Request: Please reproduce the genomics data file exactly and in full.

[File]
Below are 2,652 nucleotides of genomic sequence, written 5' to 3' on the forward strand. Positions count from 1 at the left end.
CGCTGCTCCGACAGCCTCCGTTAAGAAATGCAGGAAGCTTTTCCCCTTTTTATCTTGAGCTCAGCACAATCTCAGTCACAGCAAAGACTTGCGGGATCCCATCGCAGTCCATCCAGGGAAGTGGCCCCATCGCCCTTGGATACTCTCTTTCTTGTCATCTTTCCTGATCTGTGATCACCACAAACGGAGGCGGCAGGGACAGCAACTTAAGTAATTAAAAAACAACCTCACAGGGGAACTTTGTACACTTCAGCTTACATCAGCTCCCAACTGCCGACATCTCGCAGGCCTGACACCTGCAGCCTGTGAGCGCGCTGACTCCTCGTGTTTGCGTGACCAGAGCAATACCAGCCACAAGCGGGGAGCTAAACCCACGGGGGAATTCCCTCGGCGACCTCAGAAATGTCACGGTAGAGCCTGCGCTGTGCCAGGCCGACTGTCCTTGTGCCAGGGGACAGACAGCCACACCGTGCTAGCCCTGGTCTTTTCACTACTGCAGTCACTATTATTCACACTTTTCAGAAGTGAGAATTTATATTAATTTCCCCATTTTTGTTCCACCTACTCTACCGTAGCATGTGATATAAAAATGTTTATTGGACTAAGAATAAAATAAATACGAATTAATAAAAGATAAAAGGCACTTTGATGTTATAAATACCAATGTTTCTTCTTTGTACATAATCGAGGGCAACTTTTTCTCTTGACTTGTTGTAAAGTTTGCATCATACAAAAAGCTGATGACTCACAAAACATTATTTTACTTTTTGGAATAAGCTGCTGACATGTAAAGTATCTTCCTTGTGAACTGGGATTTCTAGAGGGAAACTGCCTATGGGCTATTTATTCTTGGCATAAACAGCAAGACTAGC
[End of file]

Below are 2,652 nucleotides of genomic sequence, written 5' to 3' on the forward strand. Positions count from 1 at the left end.
CGCTGCTCCGACAGCCTCCGTTAAGAAATGCAGGAAGCTTTTCCCCTTTTTATCTTGAGCTCAGCACAATCTCAGTCACAGCAAAGACTTGCGGGATCCCATCGCAGTCCATCCAGGGAAGTGGCCCCATCGCCCTTGGATACTCTCTTTCTTGTCATCTTTCCTGATCTGTGATCACCACAAACGGAGGCGGCAGGGACAGCAACTTAAGTAATTAAAAAACAACCTCACAGGGGAACTTTGTACACTTCAGCTTACATCAGCTCCCAACTGCCGACATCTCGCAGGCCTGACACCTGCAGCCTGTGAGCGCGCTGACTCCTCGTGTTTGCGTGACCAGAGCAATACCAGCCACAAGCGGGGAGCTAAACCCACGGGGGAATTCCCTCGGCGACCTCAGAAATGTCACGGTAGAGCCTGCGCTGTGCCAGGCCGACTGTCCTTGTGCCAGGGGACAGACAGCCACACCGTGCTAGCCCTGGTCTTTTCACTACTGCAGTCACTATTATTCACACTTTTCAGAAGTGAGAATTTATATTAATTTCCCCATTTTTGTTCCACCTACTCTACCGTAGCATGTGATATAAAAATGTTTATTGGACTAAGAATAAAATAAATACGAATTAATAAAAGATAAAAGGCACTTTGATGTTATAAATACCAATGTTTCTTCTTTGTACATAATCGAGGGCAACTTTTTCTCTTGACTTGTTGTAAAGTTTGCATCATACAAAAAGCTGATGACTCACAAAACATTATTTTACTTTTTGGAATAAGCTGCTGACATGTAAAGTATCTTCCTTGTGAACTGGGATTTCTAGAGGGAAACTGCCTATGGGCTATTTATTCTTGGCATAAACAGCAAGACTAGC